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The Catholic Church and the decolonization of the Portuguese Empire
A talk by
Prof. Eric Morier-Genoud,
Hélio and Amélia Pedroso / Luso-American Foundation Endowed Chair in Portuguese Studies at UMass Dartmouth

A pilar of the Portuguese and colonial societies, the Catholic church was deeply affected by decolonization. Favoured and yet constrained by a Concordat and missionary accord, the church faced hard choices in the 1960s just as it was updating its theology at the Second Vatican Council. The church rapidly became divided over the issue of decolonization, and by the 1970s it fractured at once. Priests, sisters, laymen and laywomen were imprisoned and individuals as well as groups of missionaries and even a bishop were expelled. Navigating a rich and complex situation, this presentation unpacks the dynamics of the church after 1945, teases out the diversity of situations and positions in Angola, Mozambique and other colonies, and offers a panorama of the politics of church and state in Portugal and its colonies right up to 1975.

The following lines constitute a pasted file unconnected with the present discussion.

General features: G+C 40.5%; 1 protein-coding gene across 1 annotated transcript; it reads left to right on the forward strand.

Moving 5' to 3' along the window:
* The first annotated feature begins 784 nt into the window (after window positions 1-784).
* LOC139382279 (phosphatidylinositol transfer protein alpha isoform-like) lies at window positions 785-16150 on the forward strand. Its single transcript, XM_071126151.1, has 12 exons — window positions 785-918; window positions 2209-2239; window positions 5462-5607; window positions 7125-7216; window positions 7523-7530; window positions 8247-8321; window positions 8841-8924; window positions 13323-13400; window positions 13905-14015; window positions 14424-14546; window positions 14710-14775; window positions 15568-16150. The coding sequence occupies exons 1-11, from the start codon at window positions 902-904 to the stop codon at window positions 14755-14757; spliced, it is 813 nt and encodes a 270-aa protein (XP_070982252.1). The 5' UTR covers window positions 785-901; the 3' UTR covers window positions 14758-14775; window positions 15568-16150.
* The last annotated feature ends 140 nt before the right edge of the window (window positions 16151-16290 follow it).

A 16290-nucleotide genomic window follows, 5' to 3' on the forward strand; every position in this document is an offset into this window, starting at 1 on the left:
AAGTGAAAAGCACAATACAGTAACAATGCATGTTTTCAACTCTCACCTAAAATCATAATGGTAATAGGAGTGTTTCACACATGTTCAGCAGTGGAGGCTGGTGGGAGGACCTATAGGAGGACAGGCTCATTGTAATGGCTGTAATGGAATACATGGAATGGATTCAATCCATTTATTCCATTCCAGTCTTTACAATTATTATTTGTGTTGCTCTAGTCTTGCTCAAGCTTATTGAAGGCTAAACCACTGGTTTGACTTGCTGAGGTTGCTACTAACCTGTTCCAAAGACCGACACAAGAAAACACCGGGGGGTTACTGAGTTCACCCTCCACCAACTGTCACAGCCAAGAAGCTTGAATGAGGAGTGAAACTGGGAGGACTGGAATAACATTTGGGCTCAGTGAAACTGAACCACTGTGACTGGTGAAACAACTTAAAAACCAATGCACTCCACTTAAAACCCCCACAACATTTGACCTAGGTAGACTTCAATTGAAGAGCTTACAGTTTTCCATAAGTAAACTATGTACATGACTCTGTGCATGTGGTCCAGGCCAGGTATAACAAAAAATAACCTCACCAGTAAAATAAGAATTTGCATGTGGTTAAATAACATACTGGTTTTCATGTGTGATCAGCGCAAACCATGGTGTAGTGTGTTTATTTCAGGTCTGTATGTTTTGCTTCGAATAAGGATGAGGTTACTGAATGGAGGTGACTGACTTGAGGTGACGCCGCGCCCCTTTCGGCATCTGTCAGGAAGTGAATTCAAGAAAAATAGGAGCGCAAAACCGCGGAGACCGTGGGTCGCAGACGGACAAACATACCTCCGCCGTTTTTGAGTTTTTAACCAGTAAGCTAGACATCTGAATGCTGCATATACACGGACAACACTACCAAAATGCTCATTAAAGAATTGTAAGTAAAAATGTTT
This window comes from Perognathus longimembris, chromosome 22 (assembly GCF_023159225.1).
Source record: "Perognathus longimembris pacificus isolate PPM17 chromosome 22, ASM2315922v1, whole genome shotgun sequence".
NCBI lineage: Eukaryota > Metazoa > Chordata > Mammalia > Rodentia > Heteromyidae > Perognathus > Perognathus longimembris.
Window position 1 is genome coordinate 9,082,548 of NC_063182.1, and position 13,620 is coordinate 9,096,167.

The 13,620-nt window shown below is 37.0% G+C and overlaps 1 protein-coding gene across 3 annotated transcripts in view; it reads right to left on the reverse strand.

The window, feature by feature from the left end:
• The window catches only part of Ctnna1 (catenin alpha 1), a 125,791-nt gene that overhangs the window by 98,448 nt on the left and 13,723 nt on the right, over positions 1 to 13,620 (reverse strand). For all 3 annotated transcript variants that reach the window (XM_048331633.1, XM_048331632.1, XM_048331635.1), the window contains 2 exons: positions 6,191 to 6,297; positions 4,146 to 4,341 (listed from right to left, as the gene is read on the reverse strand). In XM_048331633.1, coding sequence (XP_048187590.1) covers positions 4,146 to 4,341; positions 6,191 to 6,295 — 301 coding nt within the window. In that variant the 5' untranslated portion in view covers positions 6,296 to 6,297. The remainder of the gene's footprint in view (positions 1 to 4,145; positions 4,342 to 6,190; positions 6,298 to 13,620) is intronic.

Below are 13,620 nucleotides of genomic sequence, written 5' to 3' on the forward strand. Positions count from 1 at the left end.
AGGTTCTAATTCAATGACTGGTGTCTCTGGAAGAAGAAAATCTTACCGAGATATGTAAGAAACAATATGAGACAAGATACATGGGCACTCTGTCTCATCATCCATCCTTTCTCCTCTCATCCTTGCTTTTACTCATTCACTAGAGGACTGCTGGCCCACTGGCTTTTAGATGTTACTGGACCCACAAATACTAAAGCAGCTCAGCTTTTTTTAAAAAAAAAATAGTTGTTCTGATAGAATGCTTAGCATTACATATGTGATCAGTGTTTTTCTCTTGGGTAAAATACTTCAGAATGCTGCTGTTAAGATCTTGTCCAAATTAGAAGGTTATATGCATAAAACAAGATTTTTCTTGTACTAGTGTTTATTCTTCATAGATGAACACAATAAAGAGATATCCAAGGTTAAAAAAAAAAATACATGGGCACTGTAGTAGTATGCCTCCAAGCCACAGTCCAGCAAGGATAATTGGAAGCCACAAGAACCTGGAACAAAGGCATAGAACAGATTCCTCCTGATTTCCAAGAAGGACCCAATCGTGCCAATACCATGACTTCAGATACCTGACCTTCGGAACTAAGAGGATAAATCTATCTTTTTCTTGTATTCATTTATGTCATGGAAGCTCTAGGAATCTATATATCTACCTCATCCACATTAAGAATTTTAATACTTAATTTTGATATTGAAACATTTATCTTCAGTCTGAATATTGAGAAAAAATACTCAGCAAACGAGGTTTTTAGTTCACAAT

Eric Morier-Genoud is a Reader in African and Imperial History at Queen’s University, Belfast. His main research interests are Religion and Politics, War and Conflict Resolution, the Portuguese-speaking world, and Southern Africa. He is a recognized leader in the field of social movements within the context of Lusophone Africa.
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